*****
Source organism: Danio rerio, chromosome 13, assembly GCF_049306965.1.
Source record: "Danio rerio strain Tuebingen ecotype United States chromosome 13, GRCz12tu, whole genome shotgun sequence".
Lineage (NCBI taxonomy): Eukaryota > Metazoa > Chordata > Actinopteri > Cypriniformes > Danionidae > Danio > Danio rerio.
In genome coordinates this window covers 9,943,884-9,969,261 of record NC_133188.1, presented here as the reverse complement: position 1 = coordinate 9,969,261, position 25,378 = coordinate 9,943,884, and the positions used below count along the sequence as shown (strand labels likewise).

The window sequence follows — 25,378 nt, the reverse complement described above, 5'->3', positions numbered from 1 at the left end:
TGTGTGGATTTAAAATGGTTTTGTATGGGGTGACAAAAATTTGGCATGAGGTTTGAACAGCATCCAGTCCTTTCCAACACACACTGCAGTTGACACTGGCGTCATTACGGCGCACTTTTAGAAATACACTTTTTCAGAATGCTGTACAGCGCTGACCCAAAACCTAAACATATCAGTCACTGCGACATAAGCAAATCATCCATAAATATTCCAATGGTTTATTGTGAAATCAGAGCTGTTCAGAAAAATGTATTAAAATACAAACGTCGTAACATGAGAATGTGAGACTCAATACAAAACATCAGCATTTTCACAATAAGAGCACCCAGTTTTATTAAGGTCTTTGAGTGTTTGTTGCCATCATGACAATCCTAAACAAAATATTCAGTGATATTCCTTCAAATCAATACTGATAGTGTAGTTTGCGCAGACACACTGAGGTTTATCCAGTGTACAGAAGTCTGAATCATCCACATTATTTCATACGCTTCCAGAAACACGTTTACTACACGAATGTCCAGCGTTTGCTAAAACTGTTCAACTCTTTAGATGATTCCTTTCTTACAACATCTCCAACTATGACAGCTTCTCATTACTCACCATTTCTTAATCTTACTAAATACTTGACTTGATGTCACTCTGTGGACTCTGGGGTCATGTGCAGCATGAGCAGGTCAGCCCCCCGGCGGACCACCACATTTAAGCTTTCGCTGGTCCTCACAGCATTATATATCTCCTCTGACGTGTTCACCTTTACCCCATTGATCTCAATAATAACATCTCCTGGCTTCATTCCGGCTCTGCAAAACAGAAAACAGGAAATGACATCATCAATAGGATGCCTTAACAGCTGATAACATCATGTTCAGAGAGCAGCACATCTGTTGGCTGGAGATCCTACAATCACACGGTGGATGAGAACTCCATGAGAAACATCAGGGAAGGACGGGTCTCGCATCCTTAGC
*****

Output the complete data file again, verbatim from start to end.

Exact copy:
Source organism: Danio rerio, chromosome 13, assembly GCF_049306965.1.
Source record: "Danio rerio strain Tuebingen ecotype United States chromosome 13, GRCz12tu, whole genome shotgun sequence".
Lineage (NCBI taxonomy): Eukaryota > Metazoa > Chordata > Actinopteri > Cypriniformes > Danionidae > Danio > Danio rerio.
In genome coordinates this window covers 9,943,884-9,969,261 of record NC_133188.1, presented here as the reverse complement: position 1 = coordinate 9,969,261, position 25,378 = coordinate 9,943,884, and the positions used below count along the sequence as shown (strand labels likewise).

The window sequence follows — 25,378 nt, the reverse complement described above, 5'->3', positions numbered from 1 at the left end:
TGTGTGGATTTAAAATGGTTTTGTATGGGGTGACAAAAATTTGGCATGAGGTTTGAACAGCATCCAGTCCTTTCCAACACACACTGCAGTTGACACTGGCGTCATTACGGCGCACTTTTAGAAATACACTTTTTCAGAATGCTGTACAGCGCTGACCCAAAACCTAAACATATCAGTCACTGCGACATAAGCAAATCATCCATAAATATTCCAATGGTTTATTGTGAAATCAGAGCTGTTCAGAAAAATGTATTAAAATACAAACGTCGTAACATGAGAATGTGAGACTCAATACAAAACATCAGCATTTTCACAATAAGAGCACCCAGTTTTATTAAGGTCTTTGAGTGTTTGTTGCCATCATGACAATCCTAAACAAAATATTCAGTGATATTCCTTCAAATCAATACTGATAGTGTAGTTTGCGCAGACACACTGAGGTTTATCCAGTGTACAGAAGTCTGAATCATCCACATTATTTCATACGCTTCCAGAAACACGTTTACTACACGAATGTCCAGCGTTTGCTAAAACTGTTCAACTCTTTAGATGATTCCTTTCTTACAACATCTCCAACTATGACAGCTTCTCATTACTCACCATTTCTTAATCTTACTAAATACTTGACTTGATGTCACTCTGTGGACTCTGGGGTCATGTGCAGCATGAGCAGGTCAGCCCCCCGGCGGACCACCACATTTAAGCTTTCGCTGGTCCTCACAGCATTATATATCTCCTCTGACGTGTTCACCTTTACCCCATTGATCTCAATAATAACATCTCCTGGCTTCATTCCGGCTCTGCAAAACAGAAAACAGGAAATGACATCATCAATAGGATGCCTTAACAGCTGATAACATCATGTTCAGAGAGCAGCACATCTGTTGGCTGGAGATCCTACAATCACACGGTGGATGAGAACTCCATGAGAAACATCAGGGAAGGACGGGTCTCGCATCCTTAGC